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I'm a theater-trained production designer, with proudly old-school techniques that were borne of long days at the Yale Drama School studying theater set and costume design under the great Ming Cho Lee and Jane Greenwood. My techniques today owe as much to them as to my fellow classmates whose sketching skills I always envied.

Every sketch today starts with a roll of 18" onion skin trace paper from which I tear off a chunk. As I've gotten older, the size of the sheet has grown to 30" or so. I'll surround myself with the pertinent moodboards or location photos or set dec folders and just start scribbling in soft pencil. As soon as I've got the roughest idea of perspective and furniture taking shape on the page I'll lay down a fresh sheet on top.


Now for the hard part: I'll carefully ink in the design as I see it in my mind's eye (with my trusty uniball vision pen), basically starting at left and working my way to the right: every molding, every set dec choice, a suggestion of texture on each wall or floor surface, perhaps a car or two if I'm doing an exterior sketch. I'll rarely use a straight edge because I prefer the human imperfections that come from freehand drawing. I may throw some wall surfaces into shadow with a hatching texture, just to pop some life into the drawing. I'll sometimes fisheye the perspective a bit as if with a super-wide lens, just to include as much info in the sketch as I can. I'll often remove foreground walls and just leave a blueprint of them showing on the floor to keep the layout understandable. Sometimes I'll make foreground walls transparent to show what's beyond them more clearly. Clarity is the goal, but also a certain lightness of touch; it's important to pull back before the sketch gets too overdrawn.

Then I jump in with my prismacolor markers. These markers are great because they lift a bit of the ink off the page as they go which gives life to the drawing as it gains color. Very often I'll start with a teal shadow marker to sculpt the light and shadow in the room, just to get the thrust of the design correct before mapping out the local color of each surface. Some sketches stay best as a monochrome study in greys or sepias or cool blues. Some need the full pallet of the rainbow to express the design fully. But the thing that can kill any sketch is to over-explain the things in the room in full color at the expense of just getting the quality of the room correct. My best sketches usually happen because I run out of time, and thus step away from the coloring-in phase before it gets too literal.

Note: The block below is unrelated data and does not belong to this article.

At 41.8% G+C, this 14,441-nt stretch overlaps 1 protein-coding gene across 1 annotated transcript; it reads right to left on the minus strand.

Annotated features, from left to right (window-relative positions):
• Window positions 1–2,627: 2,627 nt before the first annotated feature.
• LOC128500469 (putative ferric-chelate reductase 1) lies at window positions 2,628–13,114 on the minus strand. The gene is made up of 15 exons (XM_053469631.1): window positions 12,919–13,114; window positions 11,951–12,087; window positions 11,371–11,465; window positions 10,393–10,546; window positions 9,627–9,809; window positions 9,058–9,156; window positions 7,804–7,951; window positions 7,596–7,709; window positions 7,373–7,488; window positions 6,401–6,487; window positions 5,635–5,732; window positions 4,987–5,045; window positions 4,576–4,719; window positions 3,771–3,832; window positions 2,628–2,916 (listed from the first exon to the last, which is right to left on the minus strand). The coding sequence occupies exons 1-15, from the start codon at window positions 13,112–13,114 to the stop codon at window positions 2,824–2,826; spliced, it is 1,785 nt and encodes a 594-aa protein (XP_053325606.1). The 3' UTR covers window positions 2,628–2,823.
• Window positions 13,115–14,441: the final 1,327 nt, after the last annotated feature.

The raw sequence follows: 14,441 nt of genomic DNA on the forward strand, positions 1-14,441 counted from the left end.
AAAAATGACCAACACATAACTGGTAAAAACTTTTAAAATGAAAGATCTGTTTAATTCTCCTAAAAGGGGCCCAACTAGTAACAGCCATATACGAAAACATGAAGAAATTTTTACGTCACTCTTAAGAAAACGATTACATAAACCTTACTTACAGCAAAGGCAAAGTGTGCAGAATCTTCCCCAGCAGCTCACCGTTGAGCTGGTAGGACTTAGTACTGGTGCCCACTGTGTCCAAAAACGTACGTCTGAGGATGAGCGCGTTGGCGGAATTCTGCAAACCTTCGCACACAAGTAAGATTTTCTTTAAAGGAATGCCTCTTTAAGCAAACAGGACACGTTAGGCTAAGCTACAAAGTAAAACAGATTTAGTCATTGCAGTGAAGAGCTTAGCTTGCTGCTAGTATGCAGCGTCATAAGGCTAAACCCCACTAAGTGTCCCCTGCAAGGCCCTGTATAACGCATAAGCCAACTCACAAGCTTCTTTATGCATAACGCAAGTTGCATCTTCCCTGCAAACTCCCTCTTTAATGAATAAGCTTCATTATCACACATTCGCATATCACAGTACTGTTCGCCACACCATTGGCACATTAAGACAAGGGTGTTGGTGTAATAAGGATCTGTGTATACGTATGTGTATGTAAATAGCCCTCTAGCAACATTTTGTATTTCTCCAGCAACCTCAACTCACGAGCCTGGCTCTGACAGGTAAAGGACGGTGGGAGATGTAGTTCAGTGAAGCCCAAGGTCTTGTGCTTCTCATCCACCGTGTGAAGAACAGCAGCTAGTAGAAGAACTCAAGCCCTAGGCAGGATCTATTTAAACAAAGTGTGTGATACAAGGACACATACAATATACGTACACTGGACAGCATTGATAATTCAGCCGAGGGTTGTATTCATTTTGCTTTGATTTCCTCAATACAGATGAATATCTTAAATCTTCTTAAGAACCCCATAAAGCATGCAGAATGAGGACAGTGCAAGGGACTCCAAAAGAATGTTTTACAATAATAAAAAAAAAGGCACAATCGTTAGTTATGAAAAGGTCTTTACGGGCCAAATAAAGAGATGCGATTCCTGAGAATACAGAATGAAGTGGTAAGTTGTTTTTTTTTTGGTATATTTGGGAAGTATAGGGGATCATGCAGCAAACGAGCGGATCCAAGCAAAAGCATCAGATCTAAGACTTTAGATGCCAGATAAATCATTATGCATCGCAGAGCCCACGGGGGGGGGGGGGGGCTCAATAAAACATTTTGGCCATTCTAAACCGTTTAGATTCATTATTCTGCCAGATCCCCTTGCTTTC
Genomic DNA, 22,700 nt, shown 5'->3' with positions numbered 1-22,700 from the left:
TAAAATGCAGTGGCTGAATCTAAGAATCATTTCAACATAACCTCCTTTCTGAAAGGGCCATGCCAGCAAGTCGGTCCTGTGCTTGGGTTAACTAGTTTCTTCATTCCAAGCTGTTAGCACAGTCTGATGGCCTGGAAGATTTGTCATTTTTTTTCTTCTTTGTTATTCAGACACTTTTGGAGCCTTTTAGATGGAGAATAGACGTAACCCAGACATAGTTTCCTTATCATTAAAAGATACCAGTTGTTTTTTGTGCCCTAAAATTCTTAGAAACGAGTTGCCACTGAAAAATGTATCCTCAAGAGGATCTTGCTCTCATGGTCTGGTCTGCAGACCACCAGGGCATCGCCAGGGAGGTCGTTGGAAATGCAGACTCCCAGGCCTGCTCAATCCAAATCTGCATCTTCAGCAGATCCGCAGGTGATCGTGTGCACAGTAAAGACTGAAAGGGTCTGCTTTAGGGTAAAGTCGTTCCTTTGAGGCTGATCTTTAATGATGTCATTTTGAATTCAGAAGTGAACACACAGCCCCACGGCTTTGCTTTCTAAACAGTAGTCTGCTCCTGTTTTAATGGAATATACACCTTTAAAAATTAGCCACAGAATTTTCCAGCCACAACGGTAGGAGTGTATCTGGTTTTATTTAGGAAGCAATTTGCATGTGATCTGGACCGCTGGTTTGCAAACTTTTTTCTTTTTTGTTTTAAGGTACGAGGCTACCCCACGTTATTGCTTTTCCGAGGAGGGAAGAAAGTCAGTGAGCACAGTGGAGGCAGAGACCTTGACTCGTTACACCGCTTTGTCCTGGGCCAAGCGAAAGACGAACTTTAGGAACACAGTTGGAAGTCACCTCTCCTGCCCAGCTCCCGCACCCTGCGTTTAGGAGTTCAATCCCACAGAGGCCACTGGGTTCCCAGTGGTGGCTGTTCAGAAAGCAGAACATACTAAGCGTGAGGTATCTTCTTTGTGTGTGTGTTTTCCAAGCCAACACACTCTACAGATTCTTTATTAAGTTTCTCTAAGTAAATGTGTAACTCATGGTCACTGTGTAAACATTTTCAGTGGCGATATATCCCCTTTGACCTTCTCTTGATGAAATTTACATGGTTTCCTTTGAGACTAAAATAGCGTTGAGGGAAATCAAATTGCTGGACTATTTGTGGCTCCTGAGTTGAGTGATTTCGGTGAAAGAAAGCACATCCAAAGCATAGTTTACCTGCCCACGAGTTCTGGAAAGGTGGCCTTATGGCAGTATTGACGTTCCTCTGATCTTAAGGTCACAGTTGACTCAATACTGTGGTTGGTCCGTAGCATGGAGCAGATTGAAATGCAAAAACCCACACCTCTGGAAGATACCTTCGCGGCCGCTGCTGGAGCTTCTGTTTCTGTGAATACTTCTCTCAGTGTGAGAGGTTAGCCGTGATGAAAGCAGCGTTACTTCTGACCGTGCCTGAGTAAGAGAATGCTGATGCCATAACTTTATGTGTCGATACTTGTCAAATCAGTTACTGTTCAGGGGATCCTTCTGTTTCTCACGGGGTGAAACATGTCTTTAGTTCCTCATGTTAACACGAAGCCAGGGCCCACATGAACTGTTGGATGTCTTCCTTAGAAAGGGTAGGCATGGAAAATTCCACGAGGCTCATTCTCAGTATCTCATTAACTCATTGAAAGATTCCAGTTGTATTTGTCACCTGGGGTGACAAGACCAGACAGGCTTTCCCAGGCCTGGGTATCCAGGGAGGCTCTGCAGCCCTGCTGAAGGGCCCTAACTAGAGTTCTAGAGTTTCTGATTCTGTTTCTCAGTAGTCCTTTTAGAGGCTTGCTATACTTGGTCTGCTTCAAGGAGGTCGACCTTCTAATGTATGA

Now for the fun part: adding the highlights! Bic whiteout pens are great for bold shapes like blocks of window light or dramatic blasts of light through an open doorway. White prismacolor pencils work best for subtler glowing shapes: the halo around light fixtures, the soft highlights on wall moldings or floorboards. But here too, I'm prone to highlighter overuse. It's smart to walk away form the drafting board at this point and see how the sketch feels from a distance. It will usually be obvious where the thing needs more deep shadows or highlights to get the main thrust clearer.

Then comes the job of turning the perfect onion skin into a digital file, an essential step in this day and age. I'll often pin the sketch vertically on a wall backed with tan celotex so that the highlights really pop. Nondirectional light is best so the wrinkles in the paper are minimized. Then I'll take a few photos with my trusty I-phone and download them to my laptop. Here's where I can correct minor errors, shift the color story, and always, always pump up the contrast to give the sketch more zing. That sums up the extent of my digital expertise; any more sophisticated effects (like adding beams of theater lighting for instance) and fancy titles get added by the highly skilled set designers or graphics designers on my team.

I live by the gospel of a good sketch telling the story. I know of no more efficient way to get everybody on the same page when proposing a design-- director, d.p., producer, set dec, set designers, construction and paint shop -- than to put a sketch in front of them and say "here's what I'm hoping to do!"

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